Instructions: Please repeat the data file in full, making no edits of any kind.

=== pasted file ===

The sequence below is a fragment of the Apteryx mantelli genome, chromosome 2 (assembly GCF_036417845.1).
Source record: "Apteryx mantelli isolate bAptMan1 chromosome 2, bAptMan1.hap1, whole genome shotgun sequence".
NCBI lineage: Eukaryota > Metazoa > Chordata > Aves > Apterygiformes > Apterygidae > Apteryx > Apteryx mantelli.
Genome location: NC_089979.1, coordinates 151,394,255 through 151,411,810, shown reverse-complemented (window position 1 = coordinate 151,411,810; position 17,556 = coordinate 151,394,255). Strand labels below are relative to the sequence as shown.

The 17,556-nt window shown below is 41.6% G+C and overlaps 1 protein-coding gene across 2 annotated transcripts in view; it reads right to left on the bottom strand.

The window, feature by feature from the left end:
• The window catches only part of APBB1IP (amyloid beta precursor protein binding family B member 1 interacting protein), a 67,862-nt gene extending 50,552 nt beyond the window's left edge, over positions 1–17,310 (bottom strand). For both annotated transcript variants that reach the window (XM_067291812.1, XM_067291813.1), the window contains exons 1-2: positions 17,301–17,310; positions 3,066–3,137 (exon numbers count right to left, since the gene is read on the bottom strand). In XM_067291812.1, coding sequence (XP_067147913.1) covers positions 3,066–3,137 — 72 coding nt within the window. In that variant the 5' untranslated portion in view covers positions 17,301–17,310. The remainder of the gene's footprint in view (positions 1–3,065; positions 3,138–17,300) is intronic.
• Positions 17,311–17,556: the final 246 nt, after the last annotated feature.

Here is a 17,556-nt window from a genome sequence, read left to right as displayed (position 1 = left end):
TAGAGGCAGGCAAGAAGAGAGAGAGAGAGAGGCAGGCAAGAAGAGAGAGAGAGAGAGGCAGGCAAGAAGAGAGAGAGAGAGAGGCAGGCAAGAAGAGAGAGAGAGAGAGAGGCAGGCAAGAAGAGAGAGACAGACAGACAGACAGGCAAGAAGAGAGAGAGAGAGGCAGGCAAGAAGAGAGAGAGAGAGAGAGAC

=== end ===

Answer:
The sequence below is a fragment of the Apteryx mantelli genome, chromosome 2 (assembly GCF_036417845.1).
Source record: "Apteryx mantelli isolate bAptMan1 chromosome 2, bAptMan1.hap1, whole genome shotgun sequence".
NCBI lineage: Eukaryota > Metazoa > Chordata > Aves > Apterygiformes > Apterygidae > Apteryx > Apteryx mantelli.
Genome location: NC_089979.1, coordinates 151,394,255 through 151,411,810, shown reverse-complemented (window position 1 = coordinate 151,411,810; position 17,556 = coordinate 151,394,255). Strand labels below are relative to the sequence as shown.

The 17,556-nt window shown below is 41.6% G+C and overlaps 1 protein-coding gene across 2 annotated transcripts in view; it reads right to left on the bottom strand.

The window, feature by feature from the left end:
• The window catches only part of APBB1IP (amyloid beta precursor protein binding family B member 1 interacting protein), a 67,862-nt gene extending 50,552 nt beyond the window's left edge, over positions 1–17,310 (bottom strand). For both annotated transcript variants that reach the window (XM_067291812.1, XM_067291813.1), the window contains exons 1-2: positions 17,301–17,310; positions 3,066–3,137 (exon numbers count right to left, since the gene is read on the bottom strand). In XM_067291812.1, coding sequence (XP_067147913.1) covers positions 3,066–3,137 — 72 coding nt within the window. In that variant the 5' untranslated portion in view covers positions 17,301–17,310. The remainder of the gene's footprint in view (positions 1–3,065; positions 3,138–17,300) is intronic.
• Positions 17,311–17,556: the final 246 nt, after the last annotated feature.

Here is a 17,556-nt window from a genome sequence, read left to right as displayed (position 1 = left end):
TAGAGGCAGGCAAGAAGAGAGAGAGAGAGAGGCAGGCAAGAAGAGAGAGAGAGAGAGGCAGGCAAGAAGAGAGAGAGAGAGAGGCAGGCAAGAAGAGAGAGAGAGAGAGAGGCAGGCAAGAAGAGAGAGACAGACAGACAGACAGGCAAGAAGAGAGAGAGAGAGGCAGGCAAGAAGAGAGAGAGAGAGAGAGAC